One of the key elements my book will stress is that while the Willamette River pollution abatement movement was centered in this region and abatement advocates worked within a specific set of technological, political, economic, and ecological systems, the movement at every stage relied upon public and private input. For example, in the 1930s Portland city officials benefited from the expertise of two of the foremost professionals in their field, Harrison P. Eddy of Boston, and Abel Wolman of Baltimore. In 1943, Portland city leaders benefited from the clout of renowned New York City planner Robert Moses to jump-start the sewage system plans that Eddy and Wolman had proposed.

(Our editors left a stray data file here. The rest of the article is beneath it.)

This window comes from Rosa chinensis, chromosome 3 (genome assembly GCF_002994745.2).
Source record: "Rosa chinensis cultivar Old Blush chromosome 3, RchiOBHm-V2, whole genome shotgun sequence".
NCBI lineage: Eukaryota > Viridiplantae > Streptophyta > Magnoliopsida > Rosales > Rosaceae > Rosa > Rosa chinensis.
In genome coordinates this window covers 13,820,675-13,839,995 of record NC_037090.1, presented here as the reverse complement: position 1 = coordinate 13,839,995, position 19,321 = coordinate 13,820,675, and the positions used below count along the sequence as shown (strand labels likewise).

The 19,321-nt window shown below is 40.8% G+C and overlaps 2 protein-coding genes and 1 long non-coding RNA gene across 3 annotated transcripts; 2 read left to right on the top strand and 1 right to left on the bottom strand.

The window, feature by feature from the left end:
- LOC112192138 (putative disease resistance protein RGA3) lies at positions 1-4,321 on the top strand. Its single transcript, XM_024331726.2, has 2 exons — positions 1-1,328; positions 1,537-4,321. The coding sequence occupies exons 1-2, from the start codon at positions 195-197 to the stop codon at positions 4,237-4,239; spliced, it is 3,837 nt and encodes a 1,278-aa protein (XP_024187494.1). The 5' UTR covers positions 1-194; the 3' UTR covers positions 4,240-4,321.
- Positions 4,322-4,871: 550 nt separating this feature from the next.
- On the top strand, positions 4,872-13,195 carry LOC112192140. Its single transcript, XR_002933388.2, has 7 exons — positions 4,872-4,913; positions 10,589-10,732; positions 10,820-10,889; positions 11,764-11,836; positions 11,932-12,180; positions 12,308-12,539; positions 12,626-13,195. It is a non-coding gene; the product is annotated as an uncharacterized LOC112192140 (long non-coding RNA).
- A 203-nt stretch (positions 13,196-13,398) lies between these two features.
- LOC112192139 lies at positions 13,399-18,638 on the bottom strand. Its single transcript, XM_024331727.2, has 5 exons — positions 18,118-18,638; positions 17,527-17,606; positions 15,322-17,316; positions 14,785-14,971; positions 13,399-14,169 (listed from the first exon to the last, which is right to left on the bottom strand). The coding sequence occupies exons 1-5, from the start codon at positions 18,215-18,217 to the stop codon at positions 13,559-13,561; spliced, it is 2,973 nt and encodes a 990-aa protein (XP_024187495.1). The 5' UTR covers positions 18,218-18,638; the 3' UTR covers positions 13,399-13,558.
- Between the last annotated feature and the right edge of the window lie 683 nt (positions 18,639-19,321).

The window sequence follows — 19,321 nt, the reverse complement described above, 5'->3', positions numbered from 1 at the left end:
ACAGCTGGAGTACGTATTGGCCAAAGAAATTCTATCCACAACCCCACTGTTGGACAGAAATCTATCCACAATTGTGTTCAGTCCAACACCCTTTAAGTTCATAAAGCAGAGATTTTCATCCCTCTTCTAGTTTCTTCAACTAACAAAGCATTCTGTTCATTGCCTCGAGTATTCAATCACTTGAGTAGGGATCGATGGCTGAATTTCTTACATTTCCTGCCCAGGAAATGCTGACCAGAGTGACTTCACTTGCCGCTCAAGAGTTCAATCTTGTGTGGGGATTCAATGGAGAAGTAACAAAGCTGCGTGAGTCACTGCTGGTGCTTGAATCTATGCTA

Oregon's abatement advocates also relied upon funds and research assistance from such federal agencies as the National Resources Planning Board and the Public Works Administration, and regional organizations such as the Pacific Northwest Regional Planning Commission.
As part of my research process, I've also discovered an interesting Internet resource:
- ** sewerhistory.org: A collection of materials "related to the history of sewage conveyance systems. Many of these have been displayed in a traveling exhibit entitled "The Collection Systems Historical Photo and Artifacts Display." The overall collection of sewer history materials covers the era from approximately 3500 BCE through the 1930s CE."